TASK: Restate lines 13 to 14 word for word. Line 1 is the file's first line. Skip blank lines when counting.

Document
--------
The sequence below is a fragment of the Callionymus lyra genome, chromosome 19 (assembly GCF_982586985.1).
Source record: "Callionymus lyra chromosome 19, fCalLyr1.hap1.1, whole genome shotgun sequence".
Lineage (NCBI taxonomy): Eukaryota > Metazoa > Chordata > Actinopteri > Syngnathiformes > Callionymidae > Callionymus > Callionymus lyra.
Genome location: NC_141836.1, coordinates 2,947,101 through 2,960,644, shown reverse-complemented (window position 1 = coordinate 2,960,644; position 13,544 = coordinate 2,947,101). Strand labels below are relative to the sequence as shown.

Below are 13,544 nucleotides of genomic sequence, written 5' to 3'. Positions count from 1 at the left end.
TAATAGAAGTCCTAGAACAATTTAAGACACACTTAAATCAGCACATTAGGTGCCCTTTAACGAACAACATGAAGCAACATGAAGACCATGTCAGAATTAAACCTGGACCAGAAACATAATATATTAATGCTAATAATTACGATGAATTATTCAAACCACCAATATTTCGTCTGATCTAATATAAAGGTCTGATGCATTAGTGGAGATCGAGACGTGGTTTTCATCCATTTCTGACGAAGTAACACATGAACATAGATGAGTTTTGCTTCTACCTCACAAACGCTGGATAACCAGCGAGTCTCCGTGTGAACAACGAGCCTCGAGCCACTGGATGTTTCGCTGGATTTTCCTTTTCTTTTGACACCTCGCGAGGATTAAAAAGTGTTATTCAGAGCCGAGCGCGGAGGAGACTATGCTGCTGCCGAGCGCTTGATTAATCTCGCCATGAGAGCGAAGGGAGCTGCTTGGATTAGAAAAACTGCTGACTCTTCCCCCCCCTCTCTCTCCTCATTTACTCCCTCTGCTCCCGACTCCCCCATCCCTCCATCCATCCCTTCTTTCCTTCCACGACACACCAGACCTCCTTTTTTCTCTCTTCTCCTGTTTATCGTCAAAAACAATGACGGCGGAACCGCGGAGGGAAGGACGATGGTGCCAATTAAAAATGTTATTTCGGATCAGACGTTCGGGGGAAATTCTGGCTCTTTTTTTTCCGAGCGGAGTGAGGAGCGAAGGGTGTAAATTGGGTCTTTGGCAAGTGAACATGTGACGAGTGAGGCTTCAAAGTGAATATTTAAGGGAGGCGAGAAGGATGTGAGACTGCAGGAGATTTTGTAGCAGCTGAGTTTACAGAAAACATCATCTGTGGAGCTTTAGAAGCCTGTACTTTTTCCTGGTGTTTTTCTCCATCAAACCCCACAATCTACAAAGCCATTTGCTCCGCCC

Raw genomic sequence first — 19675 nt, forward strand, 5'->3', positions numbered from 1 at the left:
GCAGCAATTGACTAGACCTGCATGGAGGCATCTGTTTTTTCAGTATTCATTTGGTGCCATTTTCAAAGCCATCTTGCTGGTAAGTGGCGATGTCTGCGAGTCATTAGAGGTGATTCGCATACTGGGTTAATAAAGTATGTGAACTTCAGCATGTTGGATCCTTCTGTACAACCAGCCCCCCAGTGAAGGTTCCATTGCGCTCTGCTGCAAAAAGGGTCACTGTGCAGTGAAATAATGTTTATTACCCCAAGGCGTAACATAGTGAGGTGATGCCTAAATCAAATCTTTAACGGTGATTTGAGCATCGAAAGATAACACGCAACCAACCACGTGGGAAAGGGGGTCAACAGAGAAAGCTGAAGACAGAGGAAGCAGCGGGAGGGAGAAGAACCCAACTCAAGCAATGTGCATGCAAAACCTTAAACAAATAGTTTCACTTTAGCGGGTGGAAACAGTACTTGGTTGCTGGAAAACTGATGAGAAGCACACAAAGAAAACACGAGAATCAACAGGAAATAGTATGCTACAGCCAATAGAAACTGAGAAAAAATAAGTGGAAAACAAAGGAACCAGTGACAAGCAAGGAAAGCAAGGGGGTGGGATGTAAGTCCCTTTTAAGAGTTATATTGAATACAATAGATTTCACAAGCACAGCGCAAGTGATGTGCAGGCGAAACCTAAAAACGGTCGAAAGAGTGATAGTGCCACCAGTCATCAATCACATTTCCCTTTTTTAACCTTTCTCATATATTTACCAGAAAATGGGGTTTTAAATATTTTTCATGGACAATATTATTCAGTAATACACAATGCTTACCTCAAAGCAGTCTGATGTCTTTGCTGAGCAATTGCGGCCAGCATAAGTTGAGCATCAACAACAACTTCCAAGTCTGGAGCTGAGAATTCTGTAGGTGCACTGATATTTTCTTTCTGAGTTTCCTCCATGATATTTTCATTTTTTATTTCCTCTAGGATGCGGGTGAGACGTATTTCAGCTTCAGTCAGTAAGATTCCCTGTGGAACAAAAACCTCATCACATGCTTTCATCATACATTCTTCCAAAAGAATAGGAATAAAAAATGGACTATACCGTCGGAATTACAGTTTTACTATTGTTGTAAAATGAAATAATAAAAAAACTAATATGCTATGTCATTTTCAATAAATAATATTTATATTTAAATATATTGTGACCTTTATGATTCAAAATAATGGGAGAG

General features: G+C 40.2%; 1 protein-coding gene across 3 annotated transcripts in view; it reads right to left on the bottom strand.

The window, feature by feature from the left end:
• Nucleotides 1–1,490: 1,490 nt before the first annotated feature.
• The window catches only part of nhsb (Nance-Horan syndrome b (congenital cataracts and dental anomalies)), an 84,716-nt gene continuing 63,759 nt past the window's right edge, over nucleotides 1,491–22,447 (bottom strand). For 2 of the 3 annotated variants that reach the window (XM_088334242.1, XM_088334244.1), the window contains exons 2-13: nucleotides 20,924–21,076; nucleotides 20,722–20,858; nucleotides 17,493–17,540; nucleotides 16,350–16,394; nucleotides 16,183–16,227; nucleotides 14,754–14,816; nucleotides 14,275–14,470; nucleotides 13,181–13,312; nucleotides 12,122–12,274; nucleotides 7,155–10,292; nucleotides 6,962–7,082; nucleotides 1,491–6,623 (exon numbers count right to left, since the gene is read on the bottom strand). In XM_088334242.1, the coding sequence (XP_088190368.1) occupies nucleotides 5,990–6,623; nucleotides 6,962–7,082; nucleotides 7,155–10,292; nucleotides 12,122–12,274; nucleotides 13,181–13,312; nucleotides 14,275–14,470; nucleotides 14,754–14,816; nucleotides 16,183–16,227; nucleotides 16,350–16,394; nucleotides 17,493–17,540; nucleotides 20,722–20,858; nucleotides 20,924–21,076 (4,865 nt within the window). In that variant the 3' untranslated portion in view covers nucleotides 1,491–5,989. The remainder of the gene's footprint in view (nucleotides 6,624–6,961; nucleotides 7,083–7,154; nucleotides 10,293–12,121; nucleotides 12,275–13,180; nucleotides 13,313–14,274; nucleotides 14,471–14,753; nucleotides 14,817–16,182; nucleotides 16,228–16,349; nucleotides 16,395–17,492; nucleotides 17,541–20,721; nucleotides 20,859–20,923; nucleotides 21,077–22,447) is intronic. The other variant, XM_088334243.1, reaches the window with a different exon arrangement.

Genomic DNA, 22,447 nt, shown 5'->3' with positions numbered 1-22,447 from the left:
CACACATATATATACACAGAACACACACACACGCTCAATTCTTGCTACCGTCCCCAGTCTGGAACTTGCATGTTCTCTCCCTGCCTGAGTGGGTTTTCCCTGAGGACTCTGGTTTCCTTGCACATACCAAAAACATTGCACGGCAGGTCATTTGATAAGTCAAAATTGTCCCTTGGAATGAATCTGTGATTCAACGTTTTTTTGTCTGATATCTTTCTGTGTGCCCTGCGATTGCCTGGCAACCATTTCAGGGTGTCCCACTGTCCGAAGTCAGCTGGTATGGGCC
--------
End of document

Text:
Genomic DNA, 22,447 nt, shown 5'->3' with positions numbered 1-22,447 from the left:
CACACATATATATACACAGAACACACACACACGCTCAATTCTTGCTACCGTCCCCAGTCTGGAACTTGCATGTTCTCTCCCTGCCTGAGTGGGTTTTCCCTGAGGACTCTGGTTTCCTTGCACATACCAAAAACATTGCACGGCAGGTCATTTGATAAGTCAAAATTGTCCCTTGGAATGAATCTGTGATTCAACGTTTTTTTGTCTGATATCTTTCTGTGTGCCCTGCGATTGCCTGGCAACCATTTCAGGGTGTCCCACTGTCCGAAGTCAGCTGGTATGGGCC